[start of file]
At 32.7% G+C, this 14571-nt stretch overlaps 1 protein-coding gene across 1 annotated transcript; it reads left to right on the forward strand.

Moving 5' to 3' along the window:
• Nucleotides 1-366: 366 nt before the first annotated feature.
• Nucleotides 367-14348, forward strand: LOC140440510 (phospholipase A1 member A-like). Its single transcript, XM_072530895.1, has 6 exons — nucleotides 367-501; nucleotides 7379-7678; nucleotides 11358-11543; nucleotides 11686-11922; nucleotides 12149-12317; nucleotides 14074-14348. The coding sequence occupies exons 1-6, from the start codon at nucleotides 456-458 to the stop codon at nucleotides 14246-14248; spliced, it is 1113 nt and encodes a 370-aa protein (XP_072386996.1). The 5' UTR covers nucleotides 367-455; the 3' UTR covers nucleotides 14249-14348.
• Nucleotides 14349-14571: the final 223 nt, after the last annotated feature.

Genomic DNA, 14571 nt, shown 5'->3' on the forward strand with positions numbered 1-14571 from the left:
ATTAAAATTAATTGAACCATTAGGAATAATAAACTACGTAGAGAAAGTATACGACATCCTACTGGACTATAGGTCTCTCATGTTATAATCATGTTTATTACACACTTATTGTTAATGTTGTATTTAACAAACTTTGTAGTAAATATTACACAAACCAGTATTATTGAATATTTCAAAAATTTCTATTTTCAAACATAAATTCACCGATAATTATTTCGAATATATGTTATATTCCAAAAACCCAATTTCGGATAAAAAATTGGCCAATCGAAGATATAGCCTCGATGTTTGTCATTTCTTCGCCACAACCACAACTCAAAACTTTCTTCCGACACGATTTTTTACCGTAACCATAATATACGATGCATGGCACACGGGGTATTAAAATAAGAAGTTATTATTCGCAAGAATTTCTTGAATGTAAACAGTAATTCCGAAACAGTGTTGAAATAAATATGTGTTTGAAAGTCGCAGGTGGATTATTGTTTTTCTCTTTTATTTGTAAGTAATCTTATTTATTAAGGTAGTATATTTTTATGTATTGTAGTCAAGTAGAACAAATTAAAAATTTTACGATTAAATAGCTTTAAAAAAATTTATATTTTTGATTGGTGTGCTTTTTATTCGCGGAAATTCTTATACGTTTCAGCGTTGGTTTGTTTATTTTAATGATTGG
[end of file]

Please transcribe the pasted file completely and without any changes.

At 32.7% G+C, this 14571-nt stretch overlaps 1 protein-coding gene across 1 annotated transcript; it reads left to right on the forward strand.

Moving 5' to 3' along the window:
• Nucleotides 1-366: 366 nt before the first annotated feature.
• Nucleotides 367-14348, forward strand: LOC140440510 (phospholipase A1 member A-like). Its single transcript, XM_072530895.1, has 6 exons — nucleotides 367-501; nucleotides 7379-7678; nucleotides 11358-11543; nucleotides 11686-11922; nucleotides 12149-12317; nucleotides 14074-14348. The coding sequence occupies exons 1-6, from the start codon at nucleotides 456-458 to the stop codon at nucleotides 14246-14248; spliced, it is 1113 nt and encodes a 370-aa protein (XP_072386996.1). The 5' UTR covers nucleotides 367-455; the 3' UTR covers nucleotides 14249-14348.
• Nucleotides 14349-14571: the final 223 nt, after the last annotated feature.

Genomic DNA, 14571 nt, shown 5'->3' on the forward strand with positions numbered 1-14571 from the left:
ATTAAAATTAATTGAACCATTAGGAATAATAAACTACGTAGAGAAAGTATACGACATCCTACTGGACTATAGGTCTCTCATGTTATAATCATGTTTATTACACACTTATTGTTAATGTTGTATTTAACAAACTTTGTAGTAAATATTACACAAACCAGTATTATTGAATATTTCAAAAATTTCTATTTTCAAACATAAATTCACCGATAATTATTTCGAATATATGTTATATTCCAAAAACCCAATTTCGGATAAAAAATTGGCCAATCGAAGATATAGCCTCGATGTTTGTCATTTCTTCGCCACAACCACAACTCAAAACTTTCTTCCGACACGATTTTTTACCGTAACCATAATATACGATGCATGGCACACGGGGTATTAAAATAAGAAGTTATTATTCGCAAGAATTTCTTGAATGTAAACAGTAATTCCGAAACAGTGTTGAAATAAATATGTGTTTGAAAGTCGCAGGTGGATTATTGTTTTTCTCTTTTATTTGTAAGTAATCTTATTTATTAAGGTAGTATATTTTTATGTATTGTAGTCAAGTAGAACAAATTAAAAATTTTACGATTAAATAGCTTTAAAAAAATTTATATTTTTGATTGGTGTGCTTTTTATTCGCGGAAATTCTTATACGTTTCAGCGTTGGTTTGTTTATTTTAATGATTGG